Drew Magary's new parenting memoir, Someone Could Get Hurt, is wickedly funny. But the Deadspin and GQ writer's humor is balanced with honest expressions of frustration, anxiety, self-doubt and intense introspection. In the following adapted excerpt, Magary asks himself a question many moms and dads will find familiar: When will I finally feel like I'm doing this right?
When I was single and saw parents losing it with their kids, I used to frown at them. I’ll never be like that, I promised myself. But single people are pathetically naive. They don’t know what it’s like to spend fourteen consecutive hours with a child. They don’t understand how that massive span of time allows for every single possible human emotion to be bared: anger, fear, jealousy, love... all of it. More to the point, they don’t realize what little assholes kids can be. They have no idea. When I was in middle school, they brought in a lady who had traveled to the South Pole to speak to us. She told us that, at one point during the trip, she became so cold and so desperate for food that she ate an entire stick of butter. We all were disgusted. But she was like, “Yeah, well, if you had been at the South Pole, you would have had butter for dinner too.” Parenting is similar in that you end up acting in ways that your younger self would have found repellent because the circumstances overwhelm you. What I’m basically saying is that having kids is like being stuck in Antarctica.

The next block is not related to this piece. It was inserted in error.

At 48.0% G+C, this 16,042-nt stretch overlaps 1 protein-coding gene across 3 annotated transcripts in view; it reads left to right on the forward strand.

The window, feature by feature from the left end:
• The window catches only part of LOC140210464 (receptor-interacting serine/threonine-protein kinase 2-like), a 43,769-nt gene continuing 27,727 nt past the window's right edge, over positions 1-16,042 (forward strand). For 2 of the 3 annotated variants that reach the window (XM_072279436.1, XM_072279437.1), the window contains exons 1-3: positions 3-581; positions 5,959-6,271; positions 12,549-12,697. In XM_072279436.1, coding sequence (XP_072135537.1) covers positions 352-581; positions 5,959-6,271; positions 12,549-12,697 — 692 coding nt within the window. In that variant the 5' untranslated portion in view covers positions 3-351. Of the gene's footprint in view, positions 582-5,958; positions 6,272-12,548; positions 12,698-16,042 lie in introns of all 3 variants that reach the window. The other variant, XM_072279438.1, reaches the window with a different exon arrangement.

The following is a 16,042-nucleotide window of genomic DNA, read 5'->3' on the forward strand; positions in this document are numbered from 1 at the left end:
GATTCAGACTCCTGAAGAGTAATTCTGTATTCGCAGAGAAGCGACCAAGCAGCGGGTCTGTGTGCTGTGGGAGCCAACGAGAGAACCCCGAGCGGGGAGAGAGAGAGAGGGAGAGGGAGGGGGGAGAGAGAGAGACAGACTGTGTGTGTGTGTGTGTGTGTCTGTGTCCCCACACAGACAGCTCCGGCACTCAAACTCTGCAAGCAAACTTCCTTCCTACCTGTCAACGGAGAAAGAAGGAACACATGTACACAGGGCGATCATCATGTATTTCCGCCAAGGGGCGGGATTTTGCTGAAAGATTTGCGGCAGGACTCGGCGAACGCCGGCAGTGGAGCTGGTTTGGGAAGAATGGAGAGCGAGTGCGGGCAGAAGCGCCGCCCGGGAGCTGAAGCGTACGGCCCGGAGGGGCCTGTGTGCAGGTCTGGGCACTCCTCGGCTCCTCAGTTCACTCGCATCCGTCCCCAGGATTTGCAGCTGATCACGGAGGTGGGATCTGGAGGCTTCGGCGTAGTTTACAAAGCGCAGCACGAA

I’m not sure any group of parents has ever been subjected to as much widespread derision as the current generation of American parents. We are told, constantly, how badly we are f*cking our kids up. There are scores of books being sold every day that demonstrate how much better parents are in China, and in France, and in the Amazon River Basin. I keep waiting for a New York Times article about how leaders of the Cali drug cartel excel at teaching their children self-reliance.